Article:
Edith Hahn Beer
Early life and education
Hahn was one of three daughters born to Klothilde and Leopold Hahn. Her parents owned and ran a restaurant.(Early into the war, Leopold Hahn died while working at a famous Hotel as the restaurant manager in the Alps.)
Although uncommon for a girl in that time to attend high school, her professor persuaded her father to give in and he sent her to high school. She continued her studies at university and was studying law at the time of the Anschluss, when she was forced to leave school because she was Jewish.
World War II
In 1939, Hahn and her mother were sent to the ghetto in Vienna. They were separated in April 1941, when Hahn was sent to an asparagus plantation in Osterburg, Germany and then to a box factory in Aschersleben. Her mother had been deported to Poland two weeks before Hahn was able to return to Vienna in 1942. With duplicate copies of a Christian friend's identity papers, she went to Munich.
In Munich, she met Werner Vetter, a Nazi party member who sought her hand in marriage, and volunteered as a German Red Cross nurse. The couple lived together in Brandenburg and married to legitimize the impending birth of their daughter, Angelika, born in 1944. Vetter was sent to a Siberian labor camp in March 1945.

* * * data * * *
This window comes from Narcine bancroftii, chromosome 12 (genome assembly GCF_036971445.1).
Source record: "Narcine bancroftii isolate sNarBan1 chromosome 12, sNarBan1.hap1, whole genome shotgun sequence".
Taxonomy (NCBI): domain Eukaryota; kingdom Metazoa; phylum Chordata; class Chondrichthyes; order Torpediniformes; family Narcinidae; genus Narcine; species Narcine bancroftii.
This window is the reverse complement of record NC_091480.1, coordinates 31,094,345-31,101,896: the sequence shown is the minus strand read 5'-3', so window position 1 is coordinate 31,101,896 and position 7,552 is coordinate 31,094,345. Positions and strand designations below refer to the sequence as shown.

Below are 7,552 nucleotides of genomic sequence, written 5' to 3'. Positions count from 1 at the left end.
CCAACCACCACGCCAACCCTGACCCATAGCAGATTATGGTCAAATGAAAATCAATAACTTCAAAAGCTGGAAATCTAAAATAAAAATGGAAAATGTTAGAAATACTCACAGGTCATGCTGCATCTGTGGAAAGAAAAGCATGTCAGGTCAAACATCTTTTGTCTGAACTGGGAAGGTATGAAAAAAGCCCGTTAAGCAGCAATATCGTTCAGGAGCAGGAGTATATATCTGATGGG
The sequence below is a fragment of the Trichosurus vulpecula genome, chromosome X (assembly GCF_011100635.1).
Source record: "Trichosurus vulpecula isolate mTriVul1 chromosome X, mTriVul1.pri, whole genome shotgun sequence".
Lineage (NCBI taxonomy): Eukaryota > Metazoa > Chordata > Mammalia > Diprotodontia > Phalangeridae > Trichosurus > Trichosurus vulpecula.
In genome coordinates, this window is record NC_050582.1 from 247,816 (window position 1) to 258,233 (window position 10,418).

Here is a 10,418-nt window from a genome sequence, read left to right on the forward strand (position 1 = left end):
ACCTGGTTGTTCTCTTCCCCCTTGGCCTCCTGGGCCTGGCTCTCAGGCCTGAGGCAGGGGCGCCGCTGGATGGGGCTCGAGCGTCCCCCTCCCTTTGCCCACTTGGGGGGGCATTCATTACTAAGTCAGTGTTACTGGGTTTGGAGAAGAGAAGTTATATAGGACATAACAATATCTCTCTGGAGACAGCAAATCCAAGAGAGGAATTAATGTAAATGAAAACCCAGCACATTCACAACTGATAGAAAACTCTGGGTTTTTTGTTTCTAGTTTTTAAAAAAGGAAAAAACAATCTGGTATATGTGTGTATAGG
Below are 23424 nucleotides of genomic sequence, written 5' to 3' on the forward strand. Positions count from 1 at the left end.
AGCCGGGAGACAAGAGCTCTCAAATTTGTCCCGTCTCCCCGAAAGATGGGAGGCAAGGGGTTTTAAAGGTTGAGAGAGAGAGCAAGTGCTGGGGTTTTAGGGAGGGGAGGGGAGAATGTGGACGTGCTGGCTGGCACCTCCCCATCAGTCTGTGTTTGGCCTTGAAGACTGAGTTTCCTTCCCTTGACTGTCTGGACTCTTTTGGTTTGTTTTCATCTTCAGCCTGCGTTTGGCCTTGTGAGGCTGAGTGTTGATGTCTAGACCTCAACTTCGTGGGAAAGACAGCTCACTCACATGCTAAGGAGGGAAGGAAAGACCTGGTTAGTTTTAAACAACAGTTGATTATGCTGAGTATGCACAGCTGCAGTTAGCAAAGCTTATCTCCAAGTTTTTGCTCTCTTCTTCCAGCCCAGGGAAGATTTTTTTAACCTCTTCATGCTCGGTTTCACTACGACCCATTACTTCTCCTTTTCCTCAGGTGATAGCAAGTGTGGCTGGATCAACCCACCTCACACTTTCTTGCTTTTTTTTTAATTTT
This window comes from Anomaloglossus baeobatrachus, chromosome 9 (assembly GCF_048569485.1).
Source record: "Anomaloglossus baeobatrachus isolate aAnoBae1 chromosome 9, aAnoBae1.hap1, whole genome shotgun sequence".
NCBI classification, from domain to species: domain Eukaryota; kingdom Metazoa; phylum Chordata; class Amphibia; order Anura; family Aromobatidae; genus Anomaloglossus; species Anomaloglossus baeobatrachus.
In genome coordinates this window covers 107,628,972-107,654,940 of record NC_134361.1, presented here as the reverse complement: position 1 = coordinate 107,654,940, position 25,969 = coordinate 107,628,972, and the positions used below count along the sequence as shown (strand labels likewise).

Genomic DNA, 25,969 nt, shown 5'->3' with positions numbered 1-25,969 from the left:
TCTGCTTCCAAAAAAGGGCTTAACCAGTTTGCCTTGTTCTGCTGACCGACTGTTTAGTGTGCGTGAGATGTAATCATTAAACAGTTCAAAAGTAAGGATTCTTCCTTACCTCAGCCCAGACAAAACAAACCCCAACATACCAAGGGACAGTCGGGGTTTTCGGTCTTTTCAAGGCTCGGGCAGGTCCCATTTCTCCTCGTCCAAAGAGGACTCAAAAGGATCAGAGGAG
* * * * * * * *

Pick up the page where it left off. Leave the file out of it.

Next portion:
Following the war, she used her long-hidden Jewish identity card to reclaim her true identity. The Allies' need for jurists called her law education into use and she was appointed as a judge in Brandenburg. Hahn pleaded with the Soviet occupying force to free Vetter until he was released in 1947, but their marriage ended shortly afterward. Vetter died in 2002.
Pressed by the authorities to work as an informer, she fled with her daughter to London, where her sisters settled after they sought refuge in Israel at the onset of the war. Hahn worked as a housemaid and a corset designer. She married Fred Beer, a Jewish jewellery merchant, in 1957 and remained married until his death in 1984. After his death, she moved to Netanya, Israel.
In December 1997, a collection of Hahn's personal papers sold at auction for $169,250. The collection, known as the Edith Hahn Archive, was donated to the United States Holocaust Memorial Museum